“Capsugel offers a family of capsules for delivery of moisture-sensitive probiotics. The dosage solutions have included innovative polymers for hard capsule products that protect ingredients better and/or allow for targeted delivery. We have also created capsule-within-capsule technology for timed, targeted release of combination prebiotic/probiotic ingredients that also incorporates low-moisture capsules and suspension solutions,” ​Lowery said.

Chief among these recent innovations has been Capsugel’s line called DRCaps, introduced in 2010. A key part of this innovation is the material from which they’re made. The product is made of low-moisture of hydroxypropyl methycellulose (HPMC) -- with 4 to 6% moisture content at 50% relative humidity (compared to 12 to 14% for gelatin) which according to the company provides better shelf stability and slower disintegration in the stomach, meaning more of the probiotics make it into the small intestine.

Lowery said Capsugel has data gathered in 2013 in an in vivo study using a a radio labeling technique that shows that the capsules last more than 50 minutes before starting to disintegrate, allowing them to dump most of their payload where it counts most.

The capsules completely released the ingredients in a mean time of 72 minutes after ingestion and when most of the ingredients would most likely be in the intestines,” ​she said. 

Lowery said the company also has solutions for customers seeking to delivery probiotics with another ingredient, such as a prebiotic. Cap-within-a-cap technology, called PrePro Combo, puts a lactobacillus strain in the inner capsule and a FOS suspended in a low-water activity solution surrounding it in the outer capsule. The system delays the release of the probiotic and delivers it to the small intestine with some of the specific food it needs to grow, Lowery said.

In 2012, Aché, a leading over-the-counter company in Brazil, launched Prolive, a prebiotic-probiotic product delivered via our PrePro Combo capsule-within-a-capsule technology. Today, Prolive is the No. 1 probiotics product in Brazil,”​ she said. 


Conquering tablet hurdles

A step beyond capsules is the tableting technology developed over the last 15 years by Redmond, Washington-based company Nutraceutix, which both produces probiotic microorganisms and the ways to deliver them into the gut, said CEO Tim Gamble.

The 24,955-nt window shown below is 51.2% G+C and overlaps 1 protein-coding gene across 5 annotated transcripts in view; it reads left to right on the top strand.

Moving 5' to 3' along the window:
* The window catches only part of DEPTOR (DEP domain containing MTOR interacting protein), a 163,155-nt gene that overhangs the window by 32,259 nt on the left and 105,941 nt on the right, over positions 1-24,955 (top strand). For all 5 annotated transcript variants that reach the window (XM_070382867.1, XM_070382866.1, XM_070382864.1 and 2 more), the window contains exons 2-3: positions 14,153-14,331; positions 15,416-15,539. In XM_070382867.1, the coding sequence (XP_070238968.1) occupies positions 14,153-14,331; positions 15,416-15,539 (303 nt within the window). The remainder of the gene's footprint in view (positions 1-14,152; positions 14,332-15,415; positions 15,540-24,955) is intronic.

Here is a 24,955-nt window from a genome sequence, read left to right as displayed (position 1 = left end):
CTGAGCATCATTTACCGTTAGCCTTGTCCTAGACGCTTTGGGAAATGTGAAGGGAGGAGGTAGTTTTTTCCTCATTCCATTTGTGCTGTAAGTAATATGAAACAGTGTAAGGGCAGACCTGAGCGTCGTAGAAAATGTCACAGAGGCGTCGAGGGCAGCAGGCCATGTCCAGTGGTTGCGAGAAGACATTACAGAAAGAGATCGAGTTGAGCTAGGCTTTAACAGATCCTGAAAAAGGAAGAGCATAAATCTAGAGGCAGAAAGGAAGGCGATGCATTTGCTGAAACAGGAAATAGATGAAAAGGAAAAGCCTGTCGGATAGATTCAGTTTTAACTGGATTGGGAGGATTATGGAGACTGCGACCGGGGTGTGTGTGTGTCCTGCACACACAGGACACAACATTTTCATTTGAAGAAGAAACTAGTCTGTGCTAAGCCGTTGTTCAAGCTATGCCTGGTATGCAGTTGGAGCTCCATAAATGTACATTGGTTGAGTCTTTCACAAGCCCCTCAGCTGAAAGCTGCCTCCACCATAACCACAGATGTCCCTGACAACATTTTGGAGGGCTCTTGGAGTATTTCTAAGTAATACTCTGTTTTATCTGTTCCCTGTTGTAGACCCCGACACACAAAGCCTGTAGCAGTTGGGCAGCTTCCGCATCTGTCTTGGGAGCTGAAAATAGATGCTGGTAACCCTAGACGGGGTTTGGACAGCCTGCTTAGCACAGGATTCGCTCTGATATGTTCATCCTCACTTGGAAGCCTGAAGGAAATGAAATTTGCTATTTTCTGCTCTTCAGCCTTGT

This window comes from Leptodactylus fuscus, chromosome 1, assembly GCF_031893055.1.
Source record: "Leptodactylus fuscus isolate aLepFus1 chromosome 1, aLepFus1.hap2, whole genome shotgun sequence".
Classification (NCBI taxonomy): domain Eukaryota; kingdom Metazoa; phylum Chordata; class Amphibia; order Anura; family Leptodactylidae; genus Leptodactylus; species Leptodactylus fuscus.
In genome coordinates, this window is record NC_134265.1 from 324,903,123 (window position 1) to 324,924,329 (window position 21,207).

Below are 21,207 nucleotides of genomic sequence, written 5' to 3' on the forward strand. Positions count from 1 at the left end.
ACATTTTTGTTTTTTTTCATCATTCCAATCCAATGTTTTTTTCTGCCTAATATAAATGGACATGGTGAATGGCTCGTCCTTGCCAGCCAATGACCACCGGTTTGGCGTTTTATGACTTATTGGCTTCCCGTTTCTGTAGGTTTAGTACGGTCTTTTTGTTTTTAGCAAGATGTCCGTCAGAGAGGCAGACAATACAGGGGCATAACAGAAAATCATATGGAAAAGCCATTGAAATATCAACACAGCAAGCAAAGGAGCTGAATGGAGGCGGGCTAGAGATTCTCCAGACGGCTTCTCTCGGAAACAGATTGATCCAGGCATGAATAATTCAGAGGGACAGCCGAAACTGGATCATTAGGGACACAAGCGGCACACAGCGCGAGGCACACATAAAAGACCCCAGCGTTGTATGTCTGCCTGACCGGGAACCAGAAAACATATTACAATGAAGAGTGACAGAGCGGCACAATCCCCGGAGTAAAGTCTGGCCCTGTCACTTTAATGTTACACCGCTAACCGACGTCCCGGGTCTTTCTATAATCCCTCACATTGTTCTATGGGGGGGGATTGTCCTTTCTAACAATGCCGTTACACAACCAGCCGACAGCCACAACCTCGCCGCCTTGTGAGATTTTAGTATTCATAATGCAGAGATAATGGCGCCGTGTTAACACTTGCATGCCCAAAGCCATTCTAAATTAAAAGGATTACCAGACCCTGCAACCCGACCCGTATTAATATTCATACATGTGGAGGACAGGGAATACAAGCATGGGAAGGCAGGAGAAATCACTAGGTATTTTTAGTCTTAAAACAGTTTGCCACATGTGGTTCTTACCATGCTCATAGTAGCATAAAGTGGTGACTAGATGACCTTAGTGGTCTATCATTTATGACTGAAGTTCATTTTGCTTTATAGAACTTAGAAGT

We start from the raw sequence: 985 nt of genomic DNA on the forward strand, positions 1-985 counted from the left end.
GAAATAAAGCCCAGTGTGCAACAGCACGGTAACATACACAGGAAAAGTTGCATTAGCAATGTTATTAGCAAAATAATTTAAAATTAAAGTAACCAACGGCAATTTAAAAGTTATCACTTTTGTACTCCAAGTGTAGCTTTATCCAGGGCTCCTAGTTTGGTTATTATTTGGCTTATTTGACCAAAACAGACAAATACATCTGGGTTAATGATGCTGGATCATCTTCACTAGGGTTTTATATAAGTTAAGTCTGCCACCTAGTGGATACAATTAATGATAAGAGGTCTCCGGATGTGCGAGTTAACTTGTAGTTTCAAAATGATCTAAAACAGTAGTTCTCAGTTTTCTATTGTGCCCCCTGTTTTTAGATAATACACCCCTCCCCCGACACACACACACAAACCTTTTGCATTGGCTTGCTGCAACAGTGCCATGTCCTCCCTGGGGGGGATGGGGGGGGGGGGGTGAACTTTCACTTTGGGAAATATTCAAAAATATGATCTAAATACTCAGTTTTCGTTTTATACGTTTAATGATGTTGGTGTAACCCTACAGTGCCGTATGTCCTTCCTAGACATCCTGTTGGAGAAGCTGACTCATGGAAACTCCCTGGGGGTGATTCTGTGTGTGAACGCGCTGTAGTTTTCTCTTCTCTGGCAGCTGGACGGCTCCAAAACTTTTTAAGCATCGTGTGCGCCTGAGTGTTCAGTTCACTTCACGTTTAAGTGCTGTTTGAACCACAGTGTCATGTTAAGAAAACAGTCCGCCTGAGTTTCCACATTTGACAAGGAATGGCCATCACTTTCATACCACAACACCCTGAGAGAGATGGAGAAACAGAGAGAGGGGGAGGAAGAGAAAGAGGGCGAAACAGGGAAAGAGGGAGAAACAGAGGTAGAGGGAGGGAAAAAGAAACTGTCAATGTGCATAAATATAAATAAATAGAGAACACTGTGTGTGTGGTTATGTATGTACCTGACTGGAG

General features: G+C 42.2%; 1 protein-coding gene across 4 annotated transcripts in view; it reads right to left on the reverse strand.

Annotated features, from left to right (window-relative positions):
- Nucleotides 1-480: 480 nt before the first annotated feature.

“At the beginning, the question was consistency in manufacturing. We’ve got that figured out. But we got pulled downstream by our customers asking what makes a really good probiotic. They were asking us for ways to get them past the stomach better than a drink mix or even what a capsule could do,”​ he said.

Gamble said the first step was a microencapsulation technology called LiveBac, which Nutraceutix developed years ago to solve the stability hurdles and could improve the release characteristics of capsules (which Nutraceutix will also provide to its customers).

“We still do capsules, but there are caveats on them for our customers in terms of their release characteristics,”​ Gamble said.

“The next step was a pharmaceutical grade delivery technology and we acquired the rights to that from an academic researcher. That is what has now become Bio-tract.  It’s a patented tableting technology that protects the probiotic organisms with a controlled extended release that is modifiable by formulation. We can control the release to place ​lactobacillus strains high up in the intestinal tract and ​bifidobacteria farther down into the intestine,”​ he said.

Cysts to the rescue

Another approach to probiotic delivery is to let nature do the work by employing one of several spore-forming strains of Bacillus coagulans​, a microorganism that creates a hard cyst in its dormant state. The cysts have specific germination criteria in terms of temperature, humidity and pH, meaning the organism can be used in a variety food matrices as well as being put into a capsule without worrying much about whether the capsule makes it very far into the stomach before spilling its contents. Probiotics in this category are supplied by Ganeden Biotech, Sabinsa Corp. and Nebraska Cultures, and Deerland Enzymes, which supplies a strain of Bacillus subtilis​, another spore-forming organism.

Educating the market

While the benefits of certain strains of probiotics are starting the become known among retail buyers and end consumers, the differences between delivery systems is still something of a black box. There seems to be plenty of opportunity for communicating that message to the market. Consumers, and to some extent buyers, are still wowed by big CFU counts, without delving deeper into how those are affected by different delivery modes.

“It’s kind of a complex issue,”​ said Jon Clinthorn, PhD, senior nutrition education specialist for Natural Grocers by Vitamin Cottage. “We teach a probiotics class at our store for our associates and we delved into into which probiotics are good at supporting which part of the body. We talked about individual strains and how one strain might do something that another strain will not. But everybody seems to have their own delivery system, and we didn’t touch on that as much.”